Solar prominence

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A solar prominence, with images of Jupiter and Earth for size comparison.

A prominence is a large, bright, gaseous feature extending outward from the Sun's surface, often in a loop shape. Prominences are anchored to the Sun's surface in the photosphere, and extend outwards into the solar corona. While the corona consists of extremely hot ionized gases, known as plasma, which do not emit much visible light, prominences contain much cooler plasma, similar in composition to that of the chromosphere. The prominence plasma is typically a hundred times more luminous and denser than the coronal plasma.

A prominence forms over timescales of about a day and may persist in the corona for several weeks or months, looping hundreds of thousands of miles into space. Some prominences break apart and may then give rise to coronal mass ejections. Scientists are currently researching how and why prominences are formed.

The red-glowing looped material is plasma, a hot gas composed of electrically charged hydrogen and helium. The prominence plasma flows along a tangled and twisted structure of magnetic fields generated by the Sun's internal dynamo. An erupting prominence occurs when such a structure becomes unstable and bursts outward, releasing the plasma.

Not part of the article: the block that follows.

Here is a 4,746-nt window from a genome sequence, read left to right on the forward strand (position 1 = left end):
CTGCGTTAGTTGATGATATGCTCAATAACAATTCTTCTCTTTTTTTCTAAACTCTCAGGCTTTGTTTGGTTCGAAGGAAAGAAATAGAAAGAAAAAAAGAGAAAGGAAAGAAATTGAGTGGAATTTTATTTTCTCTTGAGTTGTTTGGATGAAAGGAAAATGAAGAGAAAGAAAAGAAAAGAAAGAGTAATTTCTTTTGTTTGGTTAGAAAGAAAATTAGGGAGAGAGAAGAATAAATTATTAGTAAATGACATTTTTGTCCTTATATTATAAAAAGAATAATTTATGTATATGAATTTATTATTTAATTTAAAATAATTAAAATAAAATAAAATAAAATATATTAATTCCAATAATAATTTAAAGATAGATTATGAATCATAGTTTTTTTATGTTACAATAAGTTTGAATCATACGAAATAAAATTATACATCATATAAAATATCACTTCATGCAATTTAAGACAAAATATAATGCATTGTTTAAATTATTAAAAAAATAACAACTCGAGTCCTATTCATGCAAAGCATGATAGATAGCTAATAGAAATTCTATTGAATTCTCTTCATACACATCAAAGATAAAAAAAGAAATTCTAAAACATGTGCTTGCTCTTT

A typical prominence extends over many thousands of kilometers; the largest on record was estimated at over 800,000 km (500,000 mi) long,[1] roughly a solar radius.


The first detailed description of a solar prominence was in 14th-century Laurentian Codex, describing the Solar eclipse of 1 May 1185. They were described as "flame-like tongues of live embers."[2][3]

Prominences and filaments[edit]

When a prominence is viewed from a different perspective so that it is against the Sun's disk instead of against space, it appears darker than the background. This formation is instead called a solar filament.[1] It is possible for a projection to be both a filament and a prominence. Some prominences are so powerful that they throw out matter from the Sun into space at speeds ranging from 600 km/s to more than 1000 km/s. Other prominences form huge loops or arching columns of glowing gases over sunspots that can reach heights of hundreds of thousands of kilometers. Prominences may last for a few days or even for a few months.[4]



See also[edit]


  1. ^ a b Atkinson, Nancy (6 August 2012). "Huge Solar Filament Stretches Across the Sun". Universe Today. Retrieved 11 August 2012.
  2. ^ "1185: The first description of solar prominences". Great Moments in the History of Solar Physics. Université de Montréal. 2008. Retrieved March 30, 2015. See pdf version here Archived 2015-04-02 at the Wayback Machine (accessed 21 August 2015).
  3. ^ Poitevin, Patrick; Edmonds, Joanne (2003). "Solar Eclipse Newsletter" (PDF). 8 (5). Patrick Poitevin. Retrieved March 30, 2015. Cite journal requires |journal= (help) Original text cited at "Лаврентьевская летопись". Izbornik. Leningrad: USSR Academy of Sciences. 1927. p. 396. Retrieved 30 March 2015.
  4. ^ "About Filaments and Prominences". Retrieved 2 January 2010.

Further reading[edit]